If you uncover a questionable fact or debatable aspect of this week's Geek Trivia, "The Mac and the myth," just post it in the discussion area. Every week, yours truly will choose the best quibble from the assembled masses and discuss it in a future edition of Geek Trivia.This week's quibble comes from the January 15 edition of Geek Trivia, "Failure or success(ion)." TechRepublic member and blogger Justin James nailed me for failing to mention a couple of posts that were once part of the U.S. presidential line of succession.
"There used to be a secretary of war and a secretary of the navy. In 1947, those two positions were placed under the newly created secretary of defense position. However, the Presidential Succession Act, which puts the Cabinet in line, also was put into place in 1947 (July 18). However, the secretary of defense position was established on Sept. 17, 1947, giving about two months in which the secretary of war and secretary of navy were in the newly successionable Cabinet."
Actually, that's not quite accurate. The National Security Act of 1947 created the Secretary of Defense position, signed into law on July 26, 1947. This left just eight days of gap between the reigns of the respective Secretaries of the Army and Navy and that of the newly minted Secretary of Defense. The Department of Defense didn't begin formal operations until Sept. 18, 1947, one day after the sitting Secretary of the Navy, James Forrestal, was confirmed into the position of Secretary of Defense.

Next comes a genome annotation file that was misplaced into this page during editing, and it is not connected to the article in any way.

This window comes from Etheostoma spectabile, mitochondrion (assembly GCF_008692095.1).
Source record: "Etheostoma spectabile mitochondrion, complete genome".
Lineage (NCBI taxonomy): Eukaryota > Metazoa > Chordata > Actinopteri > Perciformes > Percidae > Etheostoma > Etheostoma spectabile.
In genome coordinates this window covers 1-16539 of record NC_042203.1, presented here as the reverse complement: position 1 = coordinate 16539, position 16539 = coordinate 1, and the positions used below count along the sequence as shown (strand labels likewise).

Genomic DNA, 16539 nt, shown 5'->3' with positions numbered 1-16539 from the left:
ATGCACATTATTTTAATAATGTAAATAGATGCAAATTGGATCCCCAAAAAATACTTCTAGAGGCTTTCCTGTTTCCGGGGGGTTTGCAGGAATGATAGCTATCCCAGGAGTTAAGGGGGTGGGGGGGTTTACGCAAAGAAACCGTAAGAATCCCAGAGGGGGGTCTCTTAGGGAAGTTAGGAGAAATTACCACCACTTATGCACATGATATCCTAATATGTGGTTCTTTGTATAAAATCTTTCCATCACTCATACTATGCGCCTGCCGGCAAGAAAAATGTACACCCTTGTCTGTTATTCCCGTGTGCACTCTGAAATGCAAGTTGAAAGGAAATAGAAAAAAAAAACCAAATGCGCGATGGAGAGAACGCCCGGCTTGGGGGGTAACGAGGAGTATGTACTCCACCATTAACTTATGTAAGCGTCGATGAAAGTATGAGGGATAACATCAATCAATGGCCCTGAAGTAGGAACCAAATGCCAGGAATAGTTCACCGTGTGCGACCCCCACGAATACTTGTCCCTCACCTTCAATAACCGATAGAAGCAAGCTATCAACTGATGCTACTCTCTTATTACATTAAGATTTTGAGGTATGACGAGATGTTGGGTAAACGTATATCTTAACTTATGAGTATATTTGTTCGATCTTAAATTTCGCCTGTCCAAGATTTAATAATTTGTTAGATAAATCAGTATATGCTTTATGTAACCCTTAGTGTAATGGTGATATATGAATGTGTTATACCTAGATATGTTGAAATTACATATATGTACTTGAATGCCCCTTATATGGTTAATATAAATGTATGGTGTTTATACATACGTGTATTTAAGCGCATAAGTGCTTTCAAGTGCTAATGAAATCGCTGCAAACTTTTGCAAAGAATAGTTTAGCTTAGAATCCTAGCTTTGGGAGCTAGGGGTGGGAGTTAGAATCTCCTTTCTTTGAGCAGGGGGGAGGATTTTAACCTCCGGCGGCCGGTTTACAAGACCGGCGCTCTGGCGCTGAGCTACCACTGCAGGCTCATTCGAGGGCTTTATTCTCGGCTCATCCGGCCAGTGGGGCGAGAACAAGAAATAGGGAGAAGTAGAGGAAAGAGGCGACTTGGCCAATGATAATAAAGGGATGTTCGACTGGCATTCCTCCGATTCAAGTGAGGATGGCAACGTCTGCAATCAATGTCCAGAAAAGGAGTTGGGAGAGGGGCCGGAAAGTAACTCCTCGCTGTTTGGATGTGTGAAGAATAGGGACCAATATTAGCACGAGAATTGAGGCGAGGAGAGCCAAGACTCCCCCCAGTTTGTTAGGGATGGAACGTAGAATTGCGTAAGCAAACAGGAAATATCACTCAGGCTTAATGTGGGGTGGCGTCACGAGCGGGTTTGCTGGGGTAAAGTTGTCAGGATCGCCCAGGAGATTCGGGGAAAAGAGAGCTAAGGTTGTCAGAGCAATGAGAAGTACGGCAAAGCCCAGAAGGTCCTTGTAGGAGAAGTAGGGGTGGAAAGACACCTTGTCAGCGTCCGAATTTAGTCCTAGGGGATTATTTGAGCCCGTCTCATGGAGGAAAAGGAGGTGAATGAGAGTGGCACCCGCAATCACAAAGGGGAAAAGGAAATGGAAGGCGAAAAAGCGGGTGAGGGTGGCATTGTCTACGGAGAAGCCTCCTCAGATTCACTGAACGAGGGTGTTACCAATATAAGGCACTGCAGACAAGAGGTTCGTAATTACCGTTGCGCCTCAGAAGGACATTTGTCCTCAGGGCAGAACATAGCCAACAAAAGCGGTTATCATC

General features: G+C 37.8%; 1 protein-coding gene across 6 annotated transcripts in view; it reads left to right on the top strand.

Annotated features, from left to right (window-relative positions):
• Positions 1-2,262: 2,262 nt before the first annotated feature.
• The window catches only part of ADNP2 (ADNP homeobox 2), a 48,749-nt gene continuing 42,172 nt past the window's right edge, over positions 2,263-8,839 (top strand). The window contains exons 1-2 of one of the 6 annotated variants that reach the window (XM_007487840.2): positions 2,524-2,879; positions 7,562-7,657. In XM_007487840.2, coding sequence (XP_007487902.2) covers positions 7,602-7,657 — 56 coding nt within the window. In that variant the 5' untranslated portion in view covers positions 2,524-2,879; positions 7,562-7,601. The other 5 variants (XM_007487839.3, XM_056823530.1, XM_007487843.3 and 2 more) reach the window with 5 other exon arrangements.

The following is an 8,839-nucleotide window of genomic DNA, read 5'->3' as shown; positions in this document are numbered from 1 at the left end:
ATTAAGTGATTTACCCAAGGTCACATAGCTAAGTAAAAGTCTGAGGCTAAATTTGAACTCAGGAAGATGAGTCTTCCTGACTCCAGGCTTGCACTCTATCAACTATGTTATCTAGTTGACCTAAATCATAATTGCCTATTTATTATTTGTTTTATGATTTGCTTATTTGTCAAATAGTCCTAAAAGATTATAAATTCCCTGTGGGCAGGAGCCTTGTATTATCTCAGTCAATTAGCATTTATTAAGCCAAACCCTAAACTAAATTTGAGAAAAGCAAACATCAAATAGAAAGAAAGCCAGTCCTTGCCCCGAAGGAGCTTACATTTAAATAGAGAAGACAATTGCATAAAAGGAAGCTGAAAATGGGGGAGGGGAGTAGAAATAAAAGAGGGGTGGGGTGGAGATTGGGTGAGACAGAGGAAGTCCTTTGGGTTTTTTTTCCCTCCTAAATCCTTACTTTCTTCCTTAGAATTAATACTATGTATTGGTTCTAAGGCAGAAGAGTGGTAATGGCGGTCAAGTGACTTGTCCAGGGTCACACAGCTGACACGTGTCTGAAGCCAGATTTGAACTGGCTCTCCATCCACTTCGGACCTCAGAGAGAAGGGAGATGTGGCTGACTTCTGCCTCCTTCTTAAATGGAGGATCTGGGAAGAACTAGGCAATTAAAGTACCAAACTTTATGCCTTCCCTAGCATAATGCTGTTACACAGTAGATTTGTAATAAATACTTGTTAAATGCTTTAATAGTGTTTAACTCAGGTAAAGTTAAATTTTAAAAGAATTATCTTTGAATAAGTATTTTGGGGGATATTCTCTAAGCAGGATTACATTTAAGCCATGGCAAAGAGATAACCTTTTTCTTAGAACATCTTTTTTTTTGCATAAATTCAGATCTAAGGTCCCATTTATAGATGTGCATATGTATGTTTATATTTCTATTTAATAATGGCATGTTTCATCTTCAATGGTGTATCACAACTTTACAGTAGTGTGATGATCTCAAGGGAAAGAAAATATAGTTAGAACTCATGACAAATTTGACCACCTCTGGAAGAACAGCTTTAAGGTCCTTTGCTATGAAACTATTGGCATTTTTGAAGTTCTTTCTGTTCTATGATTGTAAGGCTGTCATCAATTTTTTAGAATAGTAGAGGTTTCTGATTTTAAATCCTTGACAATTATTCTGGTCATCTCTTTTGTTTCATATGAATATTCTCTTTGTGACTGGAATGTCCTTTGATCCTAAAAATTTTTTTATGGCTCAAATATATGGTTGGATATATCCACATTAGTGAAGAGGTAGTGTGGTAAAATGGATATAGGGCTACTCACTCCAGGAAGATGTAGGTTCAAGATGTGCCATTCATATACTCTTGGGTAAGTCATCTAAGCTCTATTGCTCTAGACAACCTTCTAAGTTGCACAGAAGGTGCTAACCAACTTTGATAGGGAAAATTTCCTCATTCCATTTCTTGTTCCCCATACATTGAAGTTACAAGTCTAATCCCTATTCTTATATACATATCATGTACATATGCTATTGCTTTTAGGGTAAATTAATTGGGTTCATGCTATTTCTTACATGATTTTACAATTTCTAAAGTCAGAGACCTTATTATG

The intervening period was one of reorganization. However, for almost two years, the Secretaries of the Army, Navy, and newly formed Air Force acted as almost de facto Cabinet members, forcing an amendment to the National Security Act in 1949 that formally (and retroactively) designated them as subordinate undersecretaries of the Secretary of Defense. Thus, by law, those posts aren't and weren't in the line of presidential succession.
Now, as to what would have actually happened if someone had simultaneously assassinated President Harry Truman, House Speaker Sam Rayburn, Senate President Pro Tempore Arthur Vandenberg, Secretary of State George Marshall, and Treasury Secretary John Snyder in 1948...well, I'll leave that to historians and legal scholars. Great quibble though, so keep them coming.
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Jay Garmon has a vast and terrifying knowledge of all things obscure, obtuse, and irrelevant. One day, he hopes to write science fiction, but for now he'll settle for something stranger — amusing and abusing IT pros. Read his full profile. You can also follow him on his personal blog.